This is the process I see behind many companies that promise you “the best customer service,” but ultimately fail in most cases. They put a great CRM system into place, they bought an expensive e-learning system, they laid their training processes out in stone and told supervisors to adhere to it. They set thresholds, formed committees to address mandated compliance issues and launched a QA department. So what could go wrong?

What goes wrong is they don’t stay “on the ground” to make sure their best-laid plans go smoothly. They don’t pay their supervisors enough to care whether thresholds are met and training practices are adhered to. They have little communication with their IT department, so the IT department has no idea what the company has promised and what goals they, as support personnel, should be meeting. The threshold levels for things like average wait time have been determined, but no one has really been identified as the person who is ultimately responsible for keeping tabs on those key performance indicators. The IVR menu tree was set up by the Marquis de Sade. Managers are so busy with paperwork and training it takes them three days to realize that a single angry agent has been abusive to 465 customers since Wednesday. The company has an expensive monitoring system which is sending screen pops to a supervisor telling her that the rogue agent is addressing platinum customers as “mold-eating goat lickers,” but her son is in the hospital with a broken leg, and the supervisor covering her work was not trained on the system and, besides, “it’s not his job.”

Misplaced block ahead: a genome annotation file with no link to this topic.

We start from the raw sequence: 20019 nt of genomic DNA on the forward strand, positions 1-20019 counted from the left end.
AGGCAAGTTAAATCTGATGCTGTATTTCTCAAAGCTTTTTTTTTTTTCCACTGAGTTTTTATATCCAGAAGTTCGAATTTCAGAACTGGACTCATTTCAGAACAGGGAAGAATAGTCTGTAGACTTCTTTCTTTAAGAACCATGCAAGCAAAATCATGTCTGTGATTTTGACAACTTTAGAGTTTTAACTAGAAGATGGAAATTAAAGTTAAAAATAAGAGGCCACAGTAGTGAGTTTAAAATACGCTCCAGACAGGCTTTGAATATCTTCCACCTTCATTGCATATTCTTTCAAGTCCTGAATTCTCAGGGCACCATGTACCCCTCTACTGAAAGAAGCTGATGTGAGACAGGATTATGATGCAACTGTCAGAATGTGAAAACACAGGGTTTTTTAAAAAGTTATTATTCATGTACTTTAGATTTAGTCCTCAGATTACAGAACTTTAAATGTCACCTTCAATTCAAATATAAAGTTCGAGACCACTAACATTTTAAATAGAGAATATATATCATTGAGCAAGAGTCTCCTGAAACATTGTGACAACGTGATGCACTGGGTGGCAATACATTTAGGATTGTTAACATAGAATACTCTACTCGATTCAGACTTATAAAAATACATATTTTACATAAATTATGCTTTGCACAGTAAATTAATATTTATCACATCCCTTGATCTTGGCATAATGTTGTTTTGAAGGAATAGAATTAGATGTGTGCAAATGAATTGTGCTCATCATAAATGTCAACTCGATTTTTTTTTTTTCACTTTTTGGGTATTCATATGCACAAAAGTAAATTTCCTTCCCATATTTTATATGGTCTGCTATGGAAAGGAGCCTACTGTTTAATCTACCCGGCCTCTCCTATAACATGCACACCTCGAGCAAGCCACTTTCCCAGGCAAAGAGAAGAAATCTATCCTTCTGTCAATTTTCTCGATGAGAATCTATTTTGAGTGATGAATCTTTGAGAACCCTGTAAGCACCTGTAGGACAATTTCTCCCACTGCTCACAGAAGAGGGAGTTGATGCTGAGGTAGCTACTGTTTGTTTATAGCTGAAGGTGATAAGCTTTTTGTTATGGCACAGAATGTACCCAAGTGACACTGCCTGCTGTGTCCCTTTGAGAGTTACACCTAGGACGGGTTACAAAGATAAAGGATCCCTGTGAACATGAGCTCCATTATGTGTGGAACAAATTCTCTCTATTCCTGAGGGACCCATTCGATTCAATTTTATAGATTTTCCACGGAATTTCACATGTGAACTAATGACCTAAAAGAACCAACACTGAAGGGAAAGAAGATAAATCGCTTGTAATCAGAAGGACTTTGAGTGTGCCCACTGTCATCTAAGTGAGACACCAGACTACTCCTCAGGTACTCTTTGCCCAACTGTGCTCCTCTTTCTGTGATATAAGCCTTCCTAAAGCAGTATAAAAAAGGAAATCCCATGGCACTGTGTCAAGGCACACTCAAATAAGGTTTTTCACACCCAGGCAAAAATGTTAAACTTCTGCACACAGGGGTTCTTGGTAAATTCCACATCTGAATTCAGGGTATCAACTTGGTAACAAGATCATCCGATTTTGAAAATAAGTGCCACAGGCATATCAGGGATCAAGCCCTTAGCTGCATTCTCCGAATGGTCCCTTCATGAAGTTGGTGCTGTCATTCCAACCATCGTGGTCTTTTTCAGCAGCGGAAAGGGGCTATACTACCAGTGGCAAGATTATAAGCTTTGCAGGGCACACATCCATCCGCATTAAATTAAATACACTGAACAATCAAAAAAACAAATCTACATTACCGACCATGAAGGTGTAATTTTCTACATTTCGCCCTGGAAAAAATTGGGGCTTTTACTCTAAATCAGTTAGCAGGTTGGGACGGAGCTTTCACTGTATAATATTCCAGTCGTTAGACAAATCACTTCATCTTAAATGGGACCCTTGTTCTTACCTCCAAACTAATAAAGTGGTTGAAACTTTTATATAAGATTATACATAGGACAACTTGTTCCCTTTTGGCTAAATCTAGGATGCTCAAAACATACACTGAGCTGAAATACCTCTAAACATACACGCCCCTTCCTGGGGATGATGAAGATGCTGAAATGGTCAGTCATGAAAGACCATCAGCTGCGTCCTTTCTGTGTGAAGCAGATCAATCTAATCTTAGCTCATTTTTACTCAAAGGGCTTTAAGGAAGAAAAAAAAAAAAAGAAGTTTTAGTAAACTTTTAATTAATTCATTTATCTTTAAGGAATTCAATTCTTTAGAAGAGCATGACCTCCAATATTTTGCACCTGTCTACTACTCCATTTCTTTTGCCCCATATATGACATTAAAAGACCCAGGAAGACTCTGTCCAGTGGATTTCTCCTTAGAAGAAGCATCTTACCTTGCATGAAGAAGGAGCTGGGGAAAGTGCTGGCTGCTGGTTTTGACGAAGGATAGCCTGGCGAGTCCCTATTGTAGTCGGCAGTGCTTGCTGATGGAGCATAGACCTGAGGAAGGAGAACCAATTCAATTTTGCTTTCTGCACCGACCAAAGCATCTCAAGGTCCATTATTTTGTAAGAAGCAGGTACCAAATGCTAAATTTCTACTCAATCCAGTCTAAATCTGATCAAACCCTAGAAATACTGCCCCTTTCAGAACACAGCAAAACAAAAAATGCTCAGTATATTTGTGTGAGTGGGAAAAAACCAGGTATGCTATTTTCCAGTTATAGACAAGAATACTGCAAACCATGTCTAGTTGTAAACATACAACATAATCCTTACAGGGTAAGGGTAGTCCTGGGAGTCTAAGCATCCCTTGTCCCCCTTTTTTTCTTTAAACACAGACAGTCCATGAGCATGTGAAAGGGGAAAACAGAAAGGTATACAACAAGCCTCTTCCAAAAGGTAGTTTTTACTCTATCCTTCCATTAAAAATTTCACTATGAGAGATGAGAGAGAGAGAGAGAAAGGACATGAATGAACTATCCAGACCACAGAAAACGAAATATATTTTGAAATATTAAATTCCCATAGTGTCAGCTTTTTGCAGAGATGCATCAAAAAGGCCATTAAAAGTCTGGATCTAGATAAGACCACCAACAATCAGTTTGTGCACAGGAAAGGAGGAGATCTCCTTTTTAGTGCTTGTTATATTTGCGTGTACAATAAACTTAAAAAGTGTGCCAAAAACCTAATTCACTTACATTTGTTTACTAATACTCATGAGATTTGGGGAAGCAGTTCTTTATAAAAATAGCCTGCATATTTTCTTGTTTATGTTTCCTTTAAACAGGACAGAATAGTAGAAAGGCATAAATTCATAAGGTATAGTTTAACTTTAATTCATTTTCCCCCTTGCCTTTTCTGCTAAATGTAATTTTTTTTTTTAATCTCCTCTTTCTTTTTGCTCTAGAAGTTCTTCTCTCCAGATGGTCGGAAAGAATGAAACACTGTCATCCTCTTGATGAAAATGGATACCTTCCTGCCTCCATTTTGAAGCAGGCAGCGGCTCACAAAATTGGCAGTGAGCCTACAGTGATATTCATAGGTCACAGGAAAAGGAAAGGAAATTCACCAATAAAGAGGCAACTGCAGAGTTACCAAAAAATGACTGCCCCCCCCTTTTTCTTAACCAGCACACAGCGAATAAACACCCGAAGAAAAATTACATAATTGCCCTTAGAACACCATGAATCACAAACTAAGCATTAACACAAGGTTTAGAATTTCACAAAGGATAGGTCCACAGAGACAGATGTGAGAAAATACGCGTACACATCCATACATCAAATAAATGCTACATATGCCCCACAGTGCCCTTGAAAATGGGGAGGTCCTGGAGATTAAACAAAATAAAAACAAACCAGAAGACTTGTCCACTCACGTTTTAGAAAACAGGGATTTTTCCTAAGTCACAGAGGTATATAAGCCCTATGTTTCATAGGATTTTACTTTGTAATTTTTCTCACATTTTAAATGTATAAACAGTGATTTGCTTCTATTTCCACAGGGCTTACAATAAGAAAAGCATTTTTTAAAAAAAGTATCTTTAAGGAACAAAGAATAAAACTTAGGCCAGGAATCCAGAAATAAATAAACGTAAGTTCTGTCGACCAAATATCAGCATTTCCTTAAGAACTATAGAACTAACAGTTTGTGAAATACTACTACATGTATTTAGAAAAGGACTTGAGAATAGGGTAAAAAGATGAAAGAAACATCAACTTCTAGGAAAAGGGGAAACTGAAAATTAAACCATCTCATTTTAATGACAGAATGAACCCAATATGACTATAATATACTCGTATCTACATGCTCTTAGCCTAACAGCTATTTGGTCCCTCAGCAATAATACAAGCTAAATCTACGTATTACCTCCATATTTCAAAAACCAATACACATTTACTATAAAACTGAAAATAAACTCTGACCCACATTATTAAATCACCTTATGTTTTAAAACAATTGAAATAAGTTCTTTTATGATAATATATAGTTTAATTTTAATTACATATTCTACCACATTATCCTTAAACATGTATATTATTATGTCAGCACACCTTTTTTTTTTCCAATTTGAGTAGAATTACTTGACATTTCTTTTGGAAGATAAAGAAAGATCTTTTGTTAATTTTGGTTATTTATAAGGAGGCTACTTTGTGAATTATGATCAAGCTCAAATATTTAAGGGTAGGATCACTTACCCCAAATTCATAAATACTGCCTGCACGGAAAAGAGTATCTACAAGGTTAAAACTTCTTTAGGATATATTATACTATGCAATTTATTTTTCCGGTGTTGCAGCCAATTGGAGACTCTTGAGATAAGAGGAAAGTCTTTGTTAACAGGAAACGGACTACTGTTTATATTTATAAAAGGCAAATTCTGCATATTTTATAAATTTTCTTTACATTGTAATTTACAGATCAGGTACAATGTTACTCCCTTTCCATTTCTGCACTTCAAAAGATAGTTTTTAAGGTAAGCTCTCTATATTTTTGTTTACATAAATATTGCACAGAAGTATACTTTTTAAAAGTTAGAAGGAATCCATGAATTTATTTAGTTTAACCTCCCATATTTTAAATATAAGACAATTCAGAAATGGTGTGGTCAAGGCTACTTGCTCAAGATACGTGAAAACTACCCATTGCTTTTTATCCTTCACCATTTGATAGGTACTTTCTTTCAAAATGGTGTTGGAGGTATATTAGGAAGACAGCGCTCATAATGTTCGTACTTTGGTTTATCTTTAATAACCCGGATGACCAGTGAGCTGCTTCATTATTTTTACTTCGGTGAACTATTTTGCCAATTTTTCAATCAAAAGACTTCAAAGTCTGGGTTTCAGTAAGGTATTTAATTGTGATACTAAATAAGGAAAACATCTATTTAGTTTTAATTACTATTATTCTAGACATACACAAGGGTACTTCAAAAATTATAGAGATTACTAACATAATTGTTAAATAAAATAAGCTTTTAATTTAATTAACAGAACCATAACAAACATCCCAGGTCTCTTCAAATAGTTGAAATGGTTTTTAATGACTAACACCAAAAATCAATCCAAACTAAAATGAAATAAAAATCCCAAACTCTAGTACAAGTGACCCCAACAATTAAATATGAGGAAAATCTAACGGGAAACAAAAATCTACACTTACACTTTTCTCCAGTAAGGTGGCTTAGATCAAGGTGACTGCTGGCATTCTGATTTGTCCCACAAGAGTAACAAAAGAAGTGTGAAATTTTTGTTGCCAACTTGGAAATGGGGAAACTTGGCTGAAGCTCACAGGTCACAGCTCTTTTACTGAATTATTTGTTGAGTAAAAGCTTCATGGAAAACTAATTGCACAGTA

Too many companies seem to convene meetings to talk about improving customer service, at which time they prepare a report of company standards for customer service excellence. The report is circulated to all manager-level and upward employees, and the QA team congratulates itself on crafting such a fine program. The marketing department and ad agency create print ads and television commercials boasting about the company’s stringent customer service.

But in reality, 60 percent of those quality standard mandate reports ended up gathering dust in employee mailboxes, primarily because no one checks their postal mail anymore in these days of electronic communications. The mailroom guy didn’t notice the decaying reports — he seldom turns on the overhead lights for fear of neutralizing the brain wave-blocking effects of his tin foil hat and alerting intergalactic agents as to his whereabouts.

For those people who did read the report, they were confused by the passive and rhetorical language in the manual. “Average wait times should be kept under two minutes.” No one was ultimately deemed responsible for maintaining the standards, and no methodologies were outlined to accomplish the feat. As a result, everyone who read the manual assumed the directives were “someone else’s responsibility” and ignored them in the same way they ignored the last 29 cheery e-newsletters from the CEO to the rank-and-file.

The result? The whole shiny new customer service excellence program was left out in the sun to wilt, and nobody even bothered to check if it was there, let alone working properly. Meanwhile, someone in the IT department decided that “Death Kittens of the Black Plague” makes for totally righteous hold music. CIS

The author may be contacted at tschelmetic@tmcnet.com. For information and subscriptions, visit http://www.TMCnet.com or call 203-852- 6800.